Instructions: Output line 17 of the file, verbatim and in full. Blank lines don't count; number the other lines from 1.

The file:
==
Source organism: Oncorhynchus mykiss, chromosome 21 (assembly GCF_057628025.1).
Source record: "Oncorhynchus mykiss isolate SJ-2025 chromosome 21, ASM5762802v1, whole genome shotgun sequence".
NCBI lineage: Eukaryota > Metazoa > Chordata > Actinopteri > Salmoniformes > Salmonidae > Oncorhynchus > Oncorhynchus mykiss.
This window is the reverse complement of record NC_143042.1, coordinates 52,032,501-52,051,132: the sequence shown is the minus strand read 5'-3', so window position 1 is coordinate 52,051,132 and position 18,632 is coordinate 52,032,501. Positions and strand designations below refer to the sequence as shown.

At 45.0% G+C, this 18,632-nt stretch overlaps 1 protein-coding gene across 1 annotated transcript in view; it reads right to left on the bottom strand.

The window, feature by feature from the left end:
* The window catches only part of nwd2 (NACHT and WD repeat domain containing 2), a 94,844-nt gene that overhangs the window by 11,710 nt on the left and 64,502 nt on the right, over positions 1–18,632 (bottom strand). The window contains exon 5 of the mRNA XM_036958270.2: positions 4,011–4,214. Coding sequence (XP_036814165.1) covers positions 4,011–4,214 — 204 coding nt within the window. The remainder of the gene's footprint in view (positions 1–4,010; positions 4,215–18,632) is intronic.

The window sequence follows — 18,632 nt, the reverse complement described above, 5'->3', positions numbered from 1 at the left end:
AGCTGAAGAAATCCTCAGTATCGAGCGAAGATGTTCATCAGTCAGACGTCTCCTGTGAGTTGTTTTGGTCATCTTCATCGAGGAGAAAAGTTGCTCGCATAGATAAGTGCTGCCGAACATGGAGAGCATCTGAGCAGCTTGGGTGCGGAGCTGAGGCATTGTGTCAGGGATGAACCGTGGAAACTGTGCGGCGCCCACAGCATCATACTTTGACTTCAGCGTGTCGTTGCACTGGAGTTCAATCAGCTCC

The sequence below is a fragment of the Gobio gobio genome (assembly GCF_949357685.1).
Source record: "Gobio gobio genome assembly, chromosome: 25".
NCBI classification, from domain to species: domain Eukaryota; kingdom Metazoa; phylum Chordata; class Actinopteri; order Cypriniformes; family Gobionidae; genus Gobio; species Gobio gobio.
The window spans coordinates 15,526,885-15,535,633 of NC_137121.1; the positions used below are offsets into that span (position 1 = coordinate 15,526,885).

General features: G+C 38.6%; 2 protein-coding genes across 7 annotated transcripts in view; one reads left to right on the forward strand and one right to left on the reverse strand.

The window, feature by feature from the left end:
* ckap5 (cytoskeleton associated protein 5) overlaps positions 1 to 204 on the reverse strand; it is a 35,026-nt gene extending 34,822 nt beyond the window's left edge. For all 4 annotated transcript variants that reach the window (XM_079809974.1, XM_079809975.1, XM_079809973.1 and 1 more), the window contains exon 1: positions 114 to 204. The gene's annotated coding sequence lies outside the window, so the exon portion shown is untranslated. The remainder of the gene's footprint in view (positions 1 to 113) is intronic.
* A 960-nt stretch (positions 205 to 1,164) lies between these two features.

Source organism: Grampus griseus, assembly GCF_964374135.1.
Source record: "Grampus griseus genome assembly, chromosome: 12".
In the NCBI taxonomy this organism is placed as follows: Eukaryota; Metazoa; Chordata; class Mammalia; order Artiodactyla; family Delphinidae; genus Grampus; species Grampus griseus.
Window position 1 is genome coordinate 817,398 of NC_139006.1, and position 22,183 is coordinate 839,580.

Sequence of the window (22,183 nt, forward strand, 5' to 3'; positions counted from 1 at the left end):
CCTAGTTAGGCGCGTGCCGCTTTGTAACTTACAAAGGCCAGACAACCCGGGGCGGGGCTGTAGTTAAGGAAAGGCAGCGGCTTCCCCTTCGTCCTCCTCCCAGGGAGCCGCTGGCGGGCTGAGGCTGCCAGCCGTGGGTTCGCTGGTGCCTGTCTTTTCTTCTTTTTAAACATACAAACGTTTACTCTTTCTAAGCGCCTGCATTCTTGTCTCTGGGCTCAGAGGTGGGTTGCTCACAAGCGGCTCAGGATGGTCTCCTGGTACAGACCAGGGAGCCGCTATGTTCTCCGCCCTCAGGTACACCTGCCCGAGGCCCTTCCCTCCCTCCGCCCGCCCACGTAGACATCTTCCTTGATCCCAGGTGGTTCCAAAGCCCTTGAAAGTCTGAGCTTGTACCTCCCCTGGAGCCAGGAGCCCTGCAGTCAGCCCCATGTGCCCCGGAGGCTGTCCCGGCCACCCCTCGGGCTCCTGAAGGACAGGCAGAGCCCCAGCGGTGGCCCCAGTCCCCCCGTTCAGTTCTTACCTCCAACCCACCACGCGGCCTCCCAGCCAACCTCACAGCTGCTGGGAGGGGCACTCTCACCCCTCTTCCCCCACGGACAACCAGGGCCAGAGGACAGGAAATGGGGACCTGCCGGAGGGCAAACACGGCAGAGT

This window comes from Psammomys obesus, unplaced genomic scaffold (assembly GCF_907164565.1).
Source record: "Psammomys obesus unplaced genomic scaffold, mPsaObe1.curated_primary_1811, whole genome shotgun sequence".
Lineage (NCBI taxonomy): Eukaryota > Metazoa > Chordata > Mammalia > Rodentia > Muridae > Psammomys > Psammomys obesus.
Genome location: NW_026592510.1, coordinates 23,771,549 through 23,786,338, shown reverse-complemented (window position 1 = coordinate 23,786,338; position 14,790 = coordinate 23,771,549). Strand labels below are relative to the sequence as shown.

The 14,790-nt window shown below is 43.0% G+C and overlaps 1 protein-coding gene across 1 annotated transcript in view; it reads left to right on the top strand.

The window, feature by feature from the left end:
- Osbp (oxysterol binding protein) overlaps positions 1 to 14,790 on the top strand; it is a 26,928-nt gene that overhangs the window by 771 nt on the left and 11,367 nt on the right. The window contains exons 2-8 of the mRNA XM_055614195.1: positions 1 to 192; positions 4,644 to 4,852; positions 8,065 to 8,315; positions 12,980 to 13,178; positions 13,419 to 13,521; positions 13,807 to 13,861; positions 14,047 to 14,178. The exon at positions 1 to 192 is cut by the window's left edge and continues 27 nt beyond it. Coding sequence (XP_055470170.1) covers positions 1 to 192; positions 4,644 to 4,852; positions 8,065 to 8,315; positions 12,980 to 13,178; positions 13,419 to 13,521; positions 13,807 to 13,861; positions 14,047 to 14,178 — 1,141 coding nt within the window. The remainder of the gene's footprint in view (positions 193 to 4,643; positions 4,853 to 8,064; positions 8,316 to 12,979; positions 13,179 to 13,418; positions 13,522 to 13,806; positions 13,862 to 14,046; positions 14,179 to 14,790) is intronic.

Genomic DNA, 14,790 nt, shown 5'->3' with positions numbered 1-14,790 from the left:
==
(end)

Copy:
* A 960-nt stretch (positions 205 to 1,164) lies between these two features.